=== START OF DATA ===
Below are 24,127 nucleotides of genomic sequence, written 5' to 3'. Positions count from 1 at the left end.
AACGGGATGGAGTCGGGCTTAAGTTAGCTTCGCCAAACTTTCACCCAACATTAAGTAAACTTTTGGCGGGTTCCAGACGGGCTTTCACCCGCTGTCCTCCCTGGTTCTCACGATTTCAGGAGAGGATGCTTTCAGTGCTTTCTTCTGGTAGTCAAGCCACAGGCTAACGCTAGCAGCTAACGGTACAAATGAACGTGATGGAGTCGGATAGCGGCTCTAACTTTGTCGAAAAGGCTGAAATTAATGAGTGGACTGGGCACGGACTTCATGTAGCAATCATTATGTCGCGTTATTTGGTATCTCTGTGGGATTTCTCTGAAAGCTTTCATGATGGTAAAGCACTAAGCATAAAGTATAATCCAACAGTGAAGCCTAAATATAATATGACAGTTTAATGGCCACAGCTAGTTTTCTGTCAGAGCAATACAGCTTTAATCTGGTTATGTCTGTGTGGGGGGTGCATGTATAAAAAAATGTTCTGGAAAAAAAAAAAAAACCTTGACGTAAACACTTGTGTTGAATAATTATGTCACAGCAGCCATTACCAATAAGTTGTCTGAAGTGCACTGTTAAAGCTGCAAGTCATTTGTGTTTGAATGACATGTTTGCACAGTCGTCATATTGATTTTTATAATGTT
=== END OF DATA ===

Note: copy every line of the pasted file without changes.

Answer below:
Below are 24,127 nucleotides of genomic sequence, written 5' to 3'. Positions count from 1 at the left end.
AACGGGATGGAGTCGGGCTTAAGTTAGCTTCGCCAAACTTTCACCCAACATTAAGTAAACTTTTGGCGGGTTCCAGACGGGCTTTCACCCGCTGTCCTCCCTGGTTCTCACGATTTCAGGAGAGGATGCTTTCAGTGCTTTCTTCTGGTAGTCAAGCCACAGGCTAACGCTAGCAGCTAACGGTACAAATGAACGTGATGGAGTCGGATAGCGGCTCTAACTTTGTCGAAAAGGCTGAAATTAATGAGTGGACTGGGCACGGACTTCATGTAGCAATCATTATGTCGCGTTATTTGGTATCTCTGTGGGATTTCTCTGAAAGCTTTCATGATGGTAAAGCACTAAGCATAAAGTATAATCCAACAGTGAAGCCTAAATATAATATGACAGTTTAATGGCCACAGCTAGTTTTCTGTCAGAGCAATACAGCTTTAATCTGGTTATGTCTGTGTGGGGGGTGCATGTATAAAAAAATGTTCTGGAAAAAAAAAAAAAACCTTGACGTAAACACTTGTGTTGAATAATTATGTCACAGCAGCCATTACCAATAAGTTGTCTGAAGTGCACTGTTAAAGCTGCAAGTCATTTGTGTTTGAATGACATGTTTGCACAGTCGTCATATTGATTTTTATAATGTT